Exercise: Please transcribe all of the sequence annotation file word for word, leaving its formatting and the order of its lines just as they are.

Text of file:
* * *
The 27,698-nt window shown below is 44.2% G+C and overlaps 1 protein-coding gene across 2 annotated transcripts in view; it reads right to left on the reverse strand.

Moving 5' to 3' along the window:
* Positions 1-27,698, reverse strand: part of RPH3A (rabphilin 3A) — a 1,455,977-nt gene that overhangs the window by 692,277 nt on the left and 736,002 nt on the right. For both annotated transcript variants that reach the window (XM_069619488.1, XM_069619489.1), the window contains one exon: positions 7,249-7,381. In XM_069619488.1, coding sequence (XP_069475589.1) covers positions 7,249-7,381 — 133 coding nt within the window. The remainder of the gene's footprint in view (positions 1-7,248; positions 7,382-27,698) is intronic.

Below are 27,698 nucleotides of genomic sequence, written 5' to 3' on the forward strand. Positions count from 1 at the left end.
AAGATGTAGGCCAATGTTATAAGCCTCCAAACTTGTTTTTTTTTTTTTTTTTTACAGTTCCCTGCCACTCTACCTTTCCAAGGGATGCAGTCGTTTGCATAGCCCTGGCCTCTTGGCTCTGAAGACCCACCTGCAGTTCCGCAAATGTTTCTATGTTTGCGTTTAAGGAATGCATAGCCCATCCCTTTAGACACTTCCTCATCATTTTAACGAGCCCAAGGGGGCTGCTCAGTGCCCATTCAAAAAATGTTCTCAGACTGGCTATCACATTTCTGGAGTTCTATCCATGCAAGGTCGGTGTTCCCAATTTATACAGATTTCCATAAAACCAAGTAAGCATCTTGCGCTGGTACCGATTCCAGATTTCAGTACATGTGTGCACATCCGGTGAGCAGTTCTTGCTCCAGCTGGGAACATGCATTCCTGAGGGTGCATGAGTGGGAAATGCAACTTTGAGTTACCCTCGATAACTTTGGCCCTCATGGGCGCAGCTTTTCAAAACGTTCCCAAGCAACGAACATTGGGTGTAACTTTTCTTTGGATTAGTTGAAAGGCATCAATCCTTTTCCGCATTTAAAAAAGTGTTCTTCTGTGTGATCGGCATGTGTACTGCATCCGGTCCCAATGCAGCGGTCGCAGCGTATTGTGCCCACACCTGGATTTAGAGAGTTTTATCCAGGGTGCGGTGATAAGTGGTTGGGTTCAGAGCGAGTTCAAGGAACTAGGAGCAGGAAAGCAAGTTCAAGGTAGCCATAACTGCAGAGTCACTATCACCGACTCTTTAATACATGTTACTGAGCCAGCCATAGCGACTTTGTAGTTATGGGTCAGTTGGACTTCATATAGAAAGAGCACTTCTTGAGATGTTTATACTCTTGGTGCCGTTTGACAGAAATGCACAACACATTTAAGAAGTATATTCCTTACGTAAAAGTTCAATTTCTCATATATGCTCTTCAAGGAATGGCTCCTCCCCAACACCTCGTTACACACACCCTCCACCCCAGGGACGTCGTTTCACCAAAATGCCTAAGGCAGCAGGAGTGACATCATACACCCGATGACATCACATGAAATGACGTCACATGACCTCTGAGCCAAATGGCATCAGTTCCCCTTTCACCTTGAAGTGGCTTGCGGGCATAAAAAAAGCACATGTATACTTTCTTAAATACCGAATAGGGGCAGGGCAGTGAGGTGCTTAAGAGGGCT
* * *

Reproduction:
The 27,698-nt window shown below is 44.2% G+C and overlaps 1 protein-coding gene across 2 annotated transcripts in view; it reads right to left on the reverse strand.

Moving 5' to 3' along the window:
* Positions 1-27,698, reverse strand: part of RPH3A (rabphilin 3A) — a 1,455,977-nt gene that overhangs the window by 692,277 nt on the left and 736,002 nt on the right. For both annotated transcript variants that reach the window (XM_069619488.1, XM_069619489.1), the window contains one exon: positions 7,249-7,381. In XM_069619488.1, coding sequence (XP_069475589.1) covers positions 7,249-7,381 — 133 coding nt within the window. The remainder of the gene's footprint in view (positions 1-7,248; positions 7,382-27,698) is intronic.

Below are 27,698 nucleotides of genomic sequence, written 5' to 3' on the forward strand. Positions count from 1 at the left end.
AAGATGTAGGCCAATGTTATAAGCCTCCAAACTTGTTTTTTTTTTTTTTTTTTACAGTTCCCTGCCACTCTACCTTTCCAAGGGATGCAGTCGTTTGCATAGCCCTGGCCTCTTGGCTCTGAAGACCCACCTGCAGTTCCGCAAATGTTTCTATGTTTGCGTTTAAGGAATGCATAGCCCATCCCTTTAGACACTTCCTCATCATTTTAACGAGCCCAAGGGGGCTGCTCAGTGCCCATTCAAAAAATGTTCTCAGACTGGCTATCACATTTCTGGAGTTCTATCCATGCAAGGTCGGTGTTCCCAATTTATACAGATTTCCATAAAACCAAGTAAGCATCTTGCGCTGGTACCGATTCCAGATTTCAGTACATGTGTGCACATCCGGTGAGCAGTTCTTGCTCCAGCTGGGAACATGCATTCCTGAGGGTGCATGAGTGGGAAATGCAACTTTGAGTTACCCTCGATAACTTTGGCCCTCATGGGCGCAGCTTTTCAAAACGTTCCCAAGCAACGAACATTGGGTGTAACTTTTCTTTGGATTAGTTGAAAGGCATCAATCCTTTTCCGCATTTAAAAAAGTGTTCTTCTGTGTGATCGGCATGTGTACTGCATCCGGTCCCAATGCAGCGGTCGCAGCGTATTGTGCCCACACCTGGATTTAGAGAGTTTTATCCAGGGTGCGGTGATAAGTGGTTGGGTTCAGAGCGAGTTCAAGGAACTAGGAGCAGGAAAGCAAGTTCAAGGTAGCCATAACTGCAGAGTCACTATCACCGACTCTTTAATACATGTTACTGAGCCAGCCATAGCGACTTTGTAGTTATGGGTCAGTTGGACTTCATATAGAAAGAGCACTTCTTGAGATGTTTATACTCTTGGTGCCGTTTGACAGAAATGCACAACACATTTAAGAAGTATATTCCTTACGTAAAAGTTCAATTTCTCATATATGCTCTTCAAGGAATGGCTCCTCCCCAACACCTCGTTACACACACCCTCCACCCCAGGGACGTCGTTTCACCAAAATGCCTAAGGCAGCAGGAGTGACATCATACACCCGATGACATCACATGAAATGACGTCACATGACCTCTGAGCCAAATGGCATCAGTTCCCCTTTCACCTTGAAGTGGCTTGCGGGCATAAAAAAAGCACATGTATACTTTCTTAAATACCGAATAGGGGCAGGGCAGTGAGGTGCTTAAGAGGGCT